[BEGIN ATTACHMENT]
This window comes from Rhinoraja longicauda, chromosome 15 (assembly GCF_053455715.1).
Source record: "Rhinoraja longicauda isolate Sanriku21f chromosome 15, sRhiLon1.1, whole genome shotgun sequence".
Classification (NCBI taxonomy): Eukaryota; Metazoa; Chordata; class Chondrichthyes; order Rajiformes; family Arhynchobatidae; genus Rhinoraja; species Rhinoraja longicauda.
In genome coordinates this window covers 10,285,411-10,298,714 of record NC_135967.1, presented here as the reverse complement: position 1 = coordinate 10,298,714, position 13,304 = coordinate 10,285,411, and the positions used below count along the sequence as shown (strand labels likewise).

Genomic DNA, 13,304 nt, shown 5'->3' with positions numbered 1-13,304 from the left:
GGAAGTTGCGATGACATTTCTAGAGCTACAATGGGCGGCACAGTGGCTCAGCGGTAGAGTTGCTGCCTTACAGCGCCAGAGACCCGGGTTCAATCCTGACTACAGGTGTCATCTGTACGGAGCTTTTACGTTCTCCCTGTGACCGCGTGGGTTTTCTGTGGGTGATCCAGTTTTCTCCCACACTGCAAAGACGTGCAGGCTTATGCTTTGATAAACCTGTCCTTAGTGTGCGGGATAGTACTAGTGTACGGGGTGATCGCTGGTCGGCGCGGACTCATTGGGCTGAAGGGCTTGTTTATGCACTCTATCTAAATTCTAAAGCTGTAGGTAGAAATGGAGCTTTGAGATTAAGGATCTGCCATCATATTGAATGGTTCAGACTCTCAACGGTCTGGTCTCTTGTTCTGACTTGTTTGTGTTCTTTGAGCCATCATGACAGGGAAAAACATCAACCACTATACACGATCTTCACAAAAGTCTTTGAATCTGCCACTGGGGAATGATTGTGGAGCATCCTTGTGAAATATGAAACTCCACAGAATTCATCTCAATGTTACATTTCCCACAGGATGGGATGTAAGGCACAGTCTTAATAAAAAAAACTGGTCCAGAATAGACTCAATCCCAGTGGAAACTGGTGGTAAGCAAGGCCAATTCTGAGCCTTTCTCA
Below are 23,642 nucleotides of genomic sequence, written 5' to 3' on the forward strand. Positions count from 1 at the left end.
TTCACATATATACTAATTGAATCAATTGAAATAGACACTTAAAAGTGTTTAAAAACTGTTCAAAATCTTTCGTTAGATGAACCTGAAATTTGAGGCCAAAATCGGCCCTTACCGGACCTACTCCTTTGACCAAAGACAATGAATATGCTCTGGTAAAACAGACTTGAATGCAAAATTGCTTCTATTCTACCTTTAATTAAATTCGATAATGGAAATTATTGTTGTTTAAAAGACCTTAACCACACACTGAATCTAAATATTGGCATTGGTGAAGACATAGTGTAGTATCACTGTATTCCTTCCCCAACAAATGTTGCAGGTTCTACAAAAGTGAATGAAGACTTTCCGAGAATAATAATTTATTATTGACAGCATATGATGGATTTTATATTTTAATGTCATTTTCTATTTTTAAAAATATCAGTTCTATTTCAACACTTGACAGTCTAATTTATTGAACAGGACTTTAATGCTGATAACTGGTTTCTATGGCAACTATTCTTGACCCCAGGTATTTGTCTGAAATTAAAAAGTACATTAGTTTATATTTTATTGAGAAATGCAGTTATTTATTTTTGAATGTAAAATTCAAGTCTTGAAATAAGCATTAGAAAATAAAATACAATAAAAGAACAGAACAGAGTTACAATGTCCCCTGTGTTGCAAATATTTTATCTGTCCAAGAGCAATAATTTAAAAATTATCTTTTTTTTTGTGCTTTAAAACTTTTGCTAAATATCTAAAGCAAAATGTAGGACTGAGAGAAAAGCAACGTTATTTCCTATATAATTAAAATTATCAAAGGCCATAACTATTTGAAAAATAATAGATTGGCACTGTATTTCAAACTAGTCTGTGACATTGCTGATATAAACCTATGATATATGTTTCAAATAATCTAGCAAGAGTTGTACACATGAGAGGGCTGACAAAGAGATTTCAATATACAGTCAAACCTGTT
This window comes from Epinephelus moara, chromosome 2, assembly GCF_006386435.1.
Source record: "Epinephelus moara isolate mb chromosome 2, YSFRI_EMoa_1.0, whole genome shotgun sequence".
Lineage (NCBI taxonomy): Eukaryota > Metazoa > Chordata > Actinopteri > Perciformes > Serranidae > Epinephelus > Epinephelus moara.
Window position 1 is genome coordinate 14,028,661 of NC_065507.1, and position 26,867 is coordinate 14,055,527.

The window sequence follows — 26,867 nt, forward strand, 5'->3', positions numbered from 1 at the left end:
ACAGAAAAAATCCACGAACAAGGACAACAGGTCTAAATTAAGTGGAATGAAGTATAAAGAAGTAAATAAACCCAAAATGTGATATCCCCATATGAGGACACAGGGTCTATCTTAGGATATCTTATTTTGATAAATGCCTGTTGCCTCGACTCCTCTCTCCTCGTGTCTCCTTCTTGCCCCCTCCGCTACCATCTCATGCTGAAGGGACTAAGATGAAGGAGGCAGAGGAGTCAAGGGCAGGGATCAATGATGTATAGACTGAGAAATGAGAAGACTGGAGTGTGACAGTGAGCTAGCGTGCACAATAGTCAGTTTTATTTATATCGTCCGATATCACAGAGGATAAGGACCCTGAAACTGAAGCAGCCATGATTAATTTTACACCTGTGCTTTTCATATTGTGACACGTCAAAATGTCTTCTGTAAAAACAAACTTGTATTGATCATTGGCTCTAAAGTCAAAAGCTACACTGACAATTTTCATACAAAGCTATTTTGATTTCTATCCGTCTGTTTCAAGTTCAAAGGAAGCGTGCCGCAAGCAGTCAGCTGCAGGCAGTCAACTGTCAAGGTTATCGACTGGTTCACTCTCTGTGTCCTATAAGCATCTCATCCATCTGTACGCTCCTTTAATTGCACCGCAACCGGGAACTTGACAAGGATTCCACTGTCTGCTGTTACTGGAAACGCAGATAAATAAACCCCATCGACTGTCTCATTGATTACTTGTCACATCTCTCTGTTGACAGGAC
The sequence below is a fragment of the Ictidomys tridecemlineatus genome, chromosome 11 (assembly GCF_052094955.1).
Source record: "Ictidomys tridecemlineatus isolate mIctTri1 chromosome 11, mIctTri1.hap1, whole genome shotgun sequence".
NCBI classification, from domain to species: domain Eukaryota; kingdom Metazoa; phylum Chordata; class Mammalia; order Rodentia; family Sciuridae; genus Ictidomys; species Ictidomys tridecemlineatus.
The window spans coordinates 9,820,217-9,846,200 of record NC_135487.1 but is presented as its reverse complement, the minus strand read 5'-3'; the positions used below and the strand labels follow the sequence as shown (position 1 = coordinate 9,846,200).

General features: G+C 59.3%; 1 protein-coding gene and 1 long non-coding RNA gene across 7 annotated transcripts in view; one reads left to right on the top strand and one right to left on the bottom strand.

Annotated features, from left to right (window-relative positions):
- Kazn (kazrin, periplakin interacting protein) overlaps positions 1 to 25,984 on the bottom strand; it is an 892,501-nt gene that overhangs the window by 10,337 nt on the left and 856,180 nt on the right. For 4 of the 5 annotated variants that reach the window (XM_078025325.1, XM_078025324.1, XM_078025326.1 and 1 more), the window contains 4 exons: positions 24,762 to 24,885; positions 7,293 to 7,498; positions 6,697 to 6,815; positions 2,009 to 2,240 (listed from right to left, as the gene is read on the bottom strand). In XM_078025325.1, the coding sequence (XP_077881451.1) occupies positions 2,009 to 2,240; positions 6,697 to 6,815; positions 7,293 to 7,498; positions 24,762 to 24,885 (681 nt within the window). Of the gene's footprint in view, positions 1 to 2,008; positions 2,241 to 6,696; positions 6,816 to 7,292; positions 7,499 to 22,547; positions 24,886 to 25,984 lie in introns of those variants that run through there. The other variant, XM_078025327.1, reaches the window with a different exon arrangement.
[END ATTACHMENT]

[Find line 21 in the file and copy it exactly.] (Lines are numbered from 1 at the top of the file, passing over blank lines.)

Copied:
- Kazn (kazrin, periplakin interacting protein) overlaps positions 1 to 25,984 on the bottom strand; it is an 892,501-nt gene that overhangs the window by 10,337 nt on the left and 856,180 nt on the right. For 4 of the 5 annotated variants that reach the window (XM_078025325.1, XM_078025324.1, XM_078025326.1 and 1 more), the window contains 4 exons: positions 24,762 to 24,885; positions 7,293 to 7,498; positions 6,697 to 6,815; positions 2,009 to 2,240 (listed from right to left, as the gene is read on the bottom strand). In XM_078025325.1, the coding sequence (XP_077881451.1) occupies positions 2,009 to 2,240; positions 6,697 to 6,815; positions 7,293 to 7,498; positions 24,762 to 24,885 (681 nt within the window). Of the gene's footprint in view, positions 1 to 2,008; positions 2,241 to 6,696; positions 6,816 to 7,292; positions 7,499 to 22,547; positions 24,886 to 25,984 lie in introns of those variants that run through there. The other variant, XM_078025327.1, reaches the window with a different exon arrangement.